Stuart Sullivan has worked with a diverse list of artists. Sublime, James McMurtry, Tejano greats Little Joe y La Familia, The Meat Puppets, The Dead Milkmen, James Cotton, and Willie Nelson have all tracked with Stuart at the faders. He often teams with producer Paul Leary of the Butthole Surfers (in issue #94 as well) and in 2001 he opened his own studio, Wire Recording, in Austin, Texas. I visited him at Wire to discuss his techniques, experience, and the changing landscape of the recording industry.

What first excited you about the studio?

In junior high and high school I was playing in a band and a friend of ours had a little recording setup in his basement. I was the uncomfortable, grumpy guy. I said, "Look, man, we can't wear headphones. I don't even want to see the mics." He was really gracious and, surprisingly, the tracks came out really well. Then I got into Indiana University. I was looking for an alternative to business school. I saw a "Studio Resources and Techniques" class. It said to you had to talk to the professor. I met with the professor and he said, "You realize this is for graduate students in electronic music. You're entering your sophomore year as a business major." But he'd gone to school where I had grown up and he said, "Aw, what the hell. You're in." I believe he realized that in the next year or two the electronic music program was going away; they were going to start an audio program to record their operas, orchestras and recitals. He saw that as an opportunity and thought I might be handy a few years down the road. I was there when they started their audio program and was able to record five operas a year, with four performances of each, for three and a half years.

You did that to tape with stage mics?

We had a [Neumann] SM 69 in the catwalk and dropped it down. For a couple of years, all we could do was play with the angle and width of it, as well as how high or low we could get. Then we got the okay and dropped a few placement mics and a couple of hidden mics for support, if needed. We got a little bit more into that, particularly with the orchestra. The Musical Arts Center at Indiana University was just an incredible hall.

What did you learn back then that you're still using today?

Listen to things acoustically. If it's an amp, you can get it out of a little room and into a bigger one where it doesn't blow your ears out. Sometimes you want to hear the compression in the space. To sense these elements in the room is a great way to understand them, and to know whether you want that or whether you're scared of that. [laughter] There're a gazillion steps — and you can simplify them as much as you want — but if a recording starts off bad, every other step after that is struggling to make it up. I'm not going to say that if it starts bad there's no way anything can get better. That's ridiculous. But with anything you lose at the beginning, you can't get as much back and it gets harder and harder to add to it.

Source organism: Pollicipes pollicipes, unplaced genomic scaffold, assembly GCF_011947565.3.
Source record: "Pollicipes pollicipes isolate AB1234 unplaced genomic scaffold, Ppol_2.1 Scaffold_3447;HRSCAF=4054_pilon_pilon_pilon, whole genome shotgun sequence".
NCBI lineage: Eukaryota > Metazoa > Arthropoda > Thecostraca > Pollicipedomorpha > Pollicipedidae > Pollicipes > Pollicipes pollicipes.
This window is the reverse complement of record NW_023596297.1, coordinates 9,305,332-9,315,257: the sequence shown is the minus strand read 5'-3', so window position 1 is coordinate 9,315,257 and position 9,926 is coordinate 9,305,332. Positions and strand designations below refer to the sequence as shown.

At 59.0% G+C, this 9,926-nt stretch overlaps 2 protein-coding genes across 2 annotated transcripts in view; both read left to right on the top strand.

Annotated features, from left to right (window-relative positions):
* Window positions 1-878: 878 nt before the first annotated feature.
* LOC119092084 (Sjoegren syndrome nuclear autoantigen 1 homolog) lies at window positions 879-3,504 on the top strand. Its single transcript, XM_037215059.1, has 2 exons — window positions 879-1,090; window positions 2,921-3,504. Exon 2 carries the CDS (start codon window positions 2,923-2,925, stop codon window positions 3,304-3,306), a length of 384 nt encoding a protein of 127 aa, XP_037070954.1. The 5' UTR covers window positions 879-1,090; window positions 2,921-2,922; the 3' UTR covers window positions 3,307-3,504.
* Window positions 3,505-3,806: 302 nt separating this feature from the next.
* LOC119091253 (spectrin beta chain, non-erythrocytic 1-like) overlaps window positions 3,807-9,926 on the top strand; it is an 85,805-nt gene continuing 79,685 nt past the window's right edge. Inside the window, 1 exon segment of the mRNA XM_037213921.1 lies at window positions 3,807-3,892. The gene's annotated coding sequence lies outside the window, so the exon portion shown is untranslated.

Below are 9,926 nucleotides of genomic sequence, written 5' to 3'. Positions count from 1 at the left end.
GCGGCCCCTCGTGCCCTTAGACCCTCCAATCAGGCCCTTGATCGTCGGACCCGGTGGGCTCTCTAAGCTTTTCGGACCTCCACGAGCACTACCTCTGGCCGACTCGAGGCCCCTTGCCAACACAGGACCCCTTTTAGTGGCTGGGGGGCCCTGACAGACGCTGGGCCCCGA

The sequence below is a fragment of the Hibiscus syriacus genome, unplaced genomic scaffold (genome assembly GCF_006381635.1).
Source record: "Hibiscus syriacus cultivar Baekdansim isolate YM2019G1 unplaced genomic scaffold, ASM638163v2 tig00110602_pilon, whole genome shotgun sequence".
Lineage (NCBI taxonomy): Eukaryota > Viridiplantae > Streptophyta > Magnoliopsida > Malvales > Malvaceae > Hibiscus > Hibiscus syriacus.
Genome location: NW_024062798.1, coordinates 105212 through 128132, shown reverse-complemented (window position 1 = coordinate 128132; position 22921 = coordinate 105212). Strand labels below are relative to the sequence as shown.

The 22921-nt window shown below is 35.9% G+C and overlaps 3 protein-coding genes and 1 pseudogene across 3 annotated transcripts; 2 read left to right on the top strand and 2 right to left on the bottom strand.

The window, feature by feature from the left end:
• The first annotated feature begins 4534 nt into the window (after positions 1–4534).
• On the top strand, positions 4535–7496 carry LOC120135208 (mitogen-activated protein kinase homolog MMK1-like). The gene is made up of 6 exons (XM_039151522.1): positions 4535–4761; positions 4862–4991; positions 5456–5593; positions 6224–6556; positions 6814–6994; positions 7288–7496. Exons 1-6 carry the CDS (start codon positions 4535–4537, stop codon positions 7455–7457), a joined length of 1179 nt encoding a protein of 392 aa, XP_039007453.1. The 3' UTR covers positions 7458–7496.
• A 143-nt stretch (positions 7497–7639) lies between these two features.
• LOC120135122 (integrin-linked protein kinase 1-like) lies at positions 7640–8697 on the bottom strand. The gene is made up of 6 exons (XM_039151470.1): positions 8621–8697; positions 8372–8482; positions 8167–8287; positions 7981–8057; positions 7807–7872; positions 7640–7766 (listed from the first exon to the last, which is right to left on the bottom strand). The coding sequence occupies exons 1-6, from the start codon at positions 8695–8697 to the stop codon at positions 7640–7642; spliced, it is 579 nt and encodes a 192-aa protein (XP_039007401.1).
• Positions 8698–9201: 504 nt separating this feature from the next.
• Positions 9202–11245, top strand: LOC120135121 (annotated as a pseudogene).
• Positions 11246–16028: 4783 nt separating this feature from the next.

So you put in a lot of critical energy, even before you're mic'ing.

Right. I have many friends who are really talented that say, "Just get it in Pro Tools. Once it's in [the computer] you can deal with whatever you need to do. You can clean it up." I recognize and respect that, but I haven't gone that way yet. I still want to explore all the possibilities of getting real sounds. I'm a traditionalist, only in the sense of hearing and capturing music; not necessarily in how I treat it. Whether it's an ensemble or an individual overdub, performance-based music is one of my favorite things and that's why I maintain a large room. If it's a convincing and transcending performance, those are the things people recognize and feel. Not whether I put up this cool mic and did this and that. Hopefully that makes the recording sound even better and makes it go straight to your heart more. It's a performance you're trying to capture, and the environment you create to capture that performance is crucial.

What were you doing before moving to Austin?

I finished school and received a job offer from Universal Recording in Chicago. By job, I should say, "paid internship." It seemed like a pretty sweet deal, but I had been experiencing this phenomena called "poor and cold" for...

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